• Customization after Purchase: In addition, once the customer is in possession of their customized cart, the company’s patented quick lock design allows modules or pieces of the cart to be exchanged or swapped out on the fly to accommodate any role that workflow dictates without the use of any tools; something that the auto industry doesn’t quite do yet.


Target Market

The target market section details which group of potential customers your company will target. It should explain why you picked the market that you did, its size and growth rate, and typical profit margins in that particular market. “But Wes, where do I get info on my target market?” The internet is more than just a platform for lies and false statistics; in rare cases, it can actually be used for good instead of evil. Just make sure your source is reputable.  For instance, Wikipedia is pretty good about maintaining accurate information these days. I recently wrote and submitted a Wikipedia article on Film Industry legend R.J. O’Donnell and I was shocked at the scrutiny my article received regarding accuracy. If I couldn’t back up a particular claim with a source, they would reject the entire article. I submitted it four times before it was accepted. Needless to say, I have a new respect for the accuracy of the information on Wikipedia. Trade association websites and professional journals are also an excellent source.

“Target Market” From Actual MD-Advantages’ Business Plan

The $106.6-billion Medical Instrument and Supply Manufacturing industry has been resilient during the recession, and it is forecast to grow strongly in the coming years. Although revenue will grow 5.8% in 2012, IBISWorld estimates revenue increased at a faster average annual rate of 5.9% over the five years to 2012. Demand for medical instruments and supplies have grown as a result of increased public and private health spending, continued innovations and new product introductions. These trends are projected to continue during the five years to 2017, with strong average annual growth of 4.1%, pushing revenue to $130.5 billion. The industry has enjoyed favorable demographics as well. The aging population needs more healthcare procedures, which require medical instruments and supplies. Additionally, rising obesity and diabetes rates have boosted the need for devices that address these health issues. These trends will likely continue during the next five years, supporting product development and industry sales.


In addition, MD-Advantages’ Founder is a Service-Disabled Veteran. Executive Order 13360 directs that at least 3% of all federal agencies’ contracting dollars go to businesses owned by service-disabled veterans. Agencies a reactively seeking service-disabled veteran owned small businesses (SDVOSB) as vendors. Furthermore, agencies have been unable to meet their goals in contracting with SDVOSBs due in large part to the lack of identified SDVOSBs in the marketplace. This will allow the Company to place our medical carts in a vast number of military hospitals, veteran’s hospitals and dozens of government medical facilities.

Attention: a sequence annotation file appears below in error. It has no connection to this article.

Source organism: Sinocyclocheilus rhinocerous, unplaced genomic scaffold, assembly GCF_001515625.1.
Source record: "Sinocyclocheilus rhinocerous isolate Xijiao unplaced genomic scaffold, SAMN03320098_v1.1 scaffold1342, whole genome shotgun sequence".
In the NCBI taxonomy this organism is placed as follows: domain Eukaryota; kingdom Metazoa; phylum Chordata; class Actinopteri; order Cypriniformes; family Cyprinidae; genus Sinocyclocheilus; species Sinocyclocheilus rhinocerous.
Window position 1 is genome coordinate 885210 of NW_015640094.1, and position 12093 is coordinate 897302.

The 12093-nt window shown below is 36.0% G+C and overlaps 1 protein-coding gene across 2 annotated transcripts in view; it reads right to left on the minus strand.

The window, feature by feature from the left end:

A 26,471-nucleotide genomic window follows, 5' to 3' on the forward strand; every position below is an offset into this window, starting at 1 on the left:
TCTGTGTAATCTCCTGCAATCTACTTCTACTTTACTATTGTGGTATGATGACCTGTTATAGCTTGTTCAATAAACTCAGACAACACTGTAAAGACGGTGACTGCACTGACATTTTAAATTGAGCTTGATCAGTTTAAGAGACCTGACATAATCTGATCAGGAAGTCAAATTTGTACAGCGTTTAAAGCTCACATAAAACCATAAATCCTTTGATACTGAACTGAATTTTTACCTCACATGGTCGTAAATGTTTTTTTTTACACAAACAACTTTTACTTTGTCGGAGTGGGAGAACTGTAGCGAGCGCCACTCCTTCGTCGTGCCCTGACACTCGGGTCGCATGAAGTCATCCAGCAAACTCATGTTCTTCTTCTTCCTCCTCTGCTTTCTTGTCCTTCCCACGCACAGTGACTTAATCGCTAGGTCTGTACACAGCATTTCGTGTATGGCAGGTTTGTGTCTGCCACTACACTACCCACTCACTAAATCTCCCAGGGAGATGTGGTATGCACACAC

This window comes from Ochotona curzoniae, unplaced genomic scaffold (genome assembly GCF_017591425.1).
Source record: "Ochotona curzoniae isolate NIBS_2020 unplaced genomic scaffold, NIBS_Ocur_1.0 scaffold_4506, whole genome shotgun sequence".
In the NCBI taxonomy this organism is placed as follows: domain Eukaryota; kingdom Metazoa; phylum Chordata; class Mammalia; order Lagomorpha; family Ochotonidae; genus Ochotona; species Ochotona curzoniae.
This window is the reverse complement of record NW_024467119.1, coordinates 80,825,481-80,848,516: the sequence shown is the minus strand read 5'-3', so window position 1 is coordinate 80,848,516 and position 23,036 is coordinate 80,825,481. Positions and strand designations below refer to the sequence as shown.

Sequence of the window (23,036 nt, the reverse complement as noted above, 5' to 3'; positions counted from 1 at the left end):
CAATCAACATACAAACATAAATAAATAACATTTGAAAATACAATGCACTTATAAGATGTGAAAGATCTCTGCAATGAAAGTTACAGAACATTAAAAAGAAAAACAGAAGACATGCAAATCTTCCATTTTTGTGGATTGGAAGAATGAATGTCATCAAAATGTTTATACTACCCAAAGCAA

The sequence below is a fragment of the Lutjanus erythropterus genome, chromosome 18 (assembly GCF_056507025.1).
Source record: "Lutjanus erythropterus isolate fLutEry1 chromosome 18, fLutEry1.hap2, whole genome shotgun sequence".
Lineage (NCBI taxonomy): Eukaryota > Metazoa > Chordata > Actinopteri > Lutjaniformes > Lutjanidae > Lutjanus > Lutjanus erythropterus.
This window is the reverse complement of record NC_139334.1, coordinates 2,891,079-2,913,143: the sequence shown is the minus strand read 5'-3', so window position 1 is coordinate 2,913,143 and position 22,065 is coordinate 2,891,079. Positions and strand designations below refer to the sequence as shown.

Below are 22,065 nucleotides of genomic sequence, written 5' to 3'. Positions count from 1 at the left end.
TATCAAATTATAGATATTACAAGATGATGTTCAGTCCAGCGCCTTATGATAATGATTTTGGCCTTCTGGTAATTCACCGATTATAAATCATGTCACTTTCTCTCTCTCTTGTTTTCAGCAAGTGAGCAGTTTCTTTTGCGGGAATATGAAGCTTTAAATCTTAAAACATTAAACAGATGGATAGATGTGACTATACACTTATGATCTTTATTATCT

Plan To Gain Market Share

The plan to gain market share section starts with something called a SWOT (Strengths, Weaknesses, Opportunities, Threats)  analysis and talks about how you plan to penetrate your market and what will differentiate you from your competitors.

“Plan To Gain Market Share” From Actual MD-Advantages’ Business Plan


By upholding a positive corporate image in addition to providing its top-quality medical carts, MD-Advantages will increase its market share, stand out among its competitors, and become a dominant player in the market. The Company will also fervently track any direct or indirect competition in the marketplace to ensure it stays on top of cutting-edge industry trends and opportunities. Moving forward, MD-Advantages will strive to meet the following objectives as it accomplishes specific keys to success:


  • Become a recognized market leader in the medical cart supply industry
  • Develop a strong customer service model
  • Remain flexible in product offerings
  • Remain attuned to the marketplace and integrate products into the business mix that meet the needs of the targeted audience

Keys to success

  • Effectively managing resources
  • Developing a strong customization process and user experience
  • Patents on product flexibility and customization

Management Team

The management team section of the business plan will illustrate the backgrounds and CVs of the members of your team or just you if you’re going it alone. If you have no prior entrepreneurial experience, investors will be looking for signs that you can actually pull this off. This could show up in outstanding academic, athletic, extra-curricular accomplishments, or military service.

“Management Team” From Actual MD-Advantages’ Business Plan

About the Founder

Wes O’Donnell is the founder of MD-Advantages. Mr. O’Donnell is a seasoned business professional who is well connected and attuned to the needs of his targeted market. Having served in both the US Army and US Air Force, his work ethic and business acumen will be the key drivers that propel this venture towards a position of lasting success. Mr. O’Donnell holds a Masters in Business Administration with concentration in IT Management and has extensive experience in the healthcare industry. MD-Advantages is registered with the US Government as a Service Disabled Veteran Owned Small Business.


Cash Forecast

The key phrase here is “Realistic Assumptions”… Investors can easily spot a business plan with over-optimistic assumptions so if you’re seeking funds from them, they will ask you pointed questions of how you came up with your numbers. Trying to fool an investor to get start-up funds is forgivable, but trying to fool yourself if the plan is just for you, is unacceptable. The key here is to develop realistic assumptions and to prepare for investors to ask you questions about why you chose them and your sources of information. Let’s walk through some of MD-Advantages’ numbers assumptions and you’ll see how optimistic and naïve I was when I developed this plan, we’ll all have a good laugh and then get back to business.